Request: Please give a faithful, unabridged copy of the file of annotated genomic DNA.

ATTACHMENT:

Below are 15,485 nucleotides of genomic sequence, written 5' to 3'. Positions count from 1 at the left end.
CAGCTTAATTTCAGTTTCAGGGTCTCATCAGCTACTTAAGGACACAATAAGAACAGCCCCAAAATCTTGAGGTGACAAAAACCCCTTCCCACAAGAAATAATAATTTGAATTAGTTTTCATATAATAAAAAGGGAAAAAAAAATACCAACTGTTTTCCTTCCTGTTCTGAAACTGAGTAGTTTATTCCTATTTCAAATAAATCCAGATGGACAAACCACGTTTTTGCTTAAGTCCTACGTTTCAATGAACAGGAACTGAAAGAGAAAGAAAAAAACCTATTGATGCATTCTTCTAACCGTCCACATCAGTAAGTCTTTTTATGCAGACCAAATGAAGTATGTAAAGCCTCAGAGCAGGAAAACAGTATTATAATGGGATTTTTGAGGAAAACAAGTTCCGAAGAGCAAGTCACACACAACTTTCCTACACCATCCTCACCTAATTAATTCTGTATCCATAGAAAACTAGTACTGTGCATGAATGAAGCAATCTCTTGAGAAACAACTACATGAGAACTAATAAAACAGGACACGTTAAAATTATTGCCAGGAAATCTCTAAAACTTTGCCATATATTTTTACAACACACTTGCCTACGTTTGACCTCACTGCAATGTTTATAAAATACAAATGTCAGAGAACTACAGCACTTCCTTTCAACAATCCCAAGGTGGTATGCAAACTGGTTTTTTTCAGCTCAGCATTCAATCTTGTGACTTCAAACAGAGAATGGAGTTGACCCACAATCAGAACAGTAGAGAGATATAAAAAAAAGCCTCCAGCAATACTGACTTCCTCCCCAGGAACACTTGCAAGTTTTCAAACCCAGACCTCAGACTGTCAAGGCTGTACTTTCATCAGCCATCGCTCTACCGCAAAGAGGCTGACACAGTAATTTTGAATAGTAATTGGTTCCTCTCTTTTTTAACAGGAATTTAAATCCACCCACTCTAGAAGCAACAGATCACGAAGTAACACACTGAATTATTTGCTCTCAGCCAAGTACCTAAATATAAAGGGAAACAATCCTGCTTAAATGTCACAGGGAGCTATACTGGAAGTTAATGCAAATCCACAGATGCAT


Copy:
Below are 15,485 nucleotides of genomic sequence, written 5' to 3'. Positions count from 1 at the left end.
CAGCTTAATTTCAGTTTCAGGGTCTCATCAGCTACTTAAGGACACAATAAGAACAGCCCCAAAATCTTGAGGTGACAAAAACCCCTTCCCACAAGAAATAATAATTTGAATTAGTTTTCATATAATAAAAAGGGAAAAAAAAATACCAACTGTTTTCCTTCCTGTTCTGAAACTGAGTAGTTTATTCCTATTTCAAATAAATCCAGATGGACAAACCACGTTTTTGCTTAAGTCCTACGTTTCAATGAACAGGAACTGAAAGAGAAAGAAAAAAACCTATTGATGCATTCTTCTAACCGTCCACATCAGTAAGTCTTTTTATGCAGACCAAATGAAGTATGTAAAGCCTCAGAGCAGGAAAACAGTATTATAATGGGATTTTTGAGGAAAACAAGTTCCGAAGAGCAAGTCACACACAACTTTCCTACACCATCCTCACCTAATTAATTCTGTATCCATAGAAAACTAGTACTGTGCATGAATGAAGCAATCTCTTGAGAAACAACTACATGAGAACTAATAAAACAGGACACGTTAAAATTATTGCCAGGAAATCTCTAAAACTTTGCCATATATTTTTACAACACACTTGCCTACGTTTGACCTCACTGCAATGTTTATAAAATACAAATGTCAGAGAACTACAGCACTTCCTTTCAACAATCCCAAGGTGGTATGCAAACTGGTTTTTTTCAGCTCAGCATTCAATCTTGTGACTTCAAACAGAGAATGGAGTTGACCCACAATCAGAACAGTAGAGAGATATAAAAAAAAGCCTCCAGCAATACTGACTTCCTCCCCAGGAACACTTGCAAGTTTTCAAACCCAGACCTCAGACTGTCAAGGCTGTACTTTCATCAGCCATCGCTCTACCGCAAAGAGGCTGACACAGTAATTTTGAATAGTAATTGGTTCCTCTCTTTTTTAACAGGAATTTAAATCCACCCACTCTAGAAGCAACAGATCACGAAGTAACACACTGAATTATTTGCTCTCAGCCAAGTACCTAAATATAAAGGGAAACAATCCTGCTTAAATGTCACAGGGAGCTATACTGGAAGTTAATGCAAATCCACAGATGCAT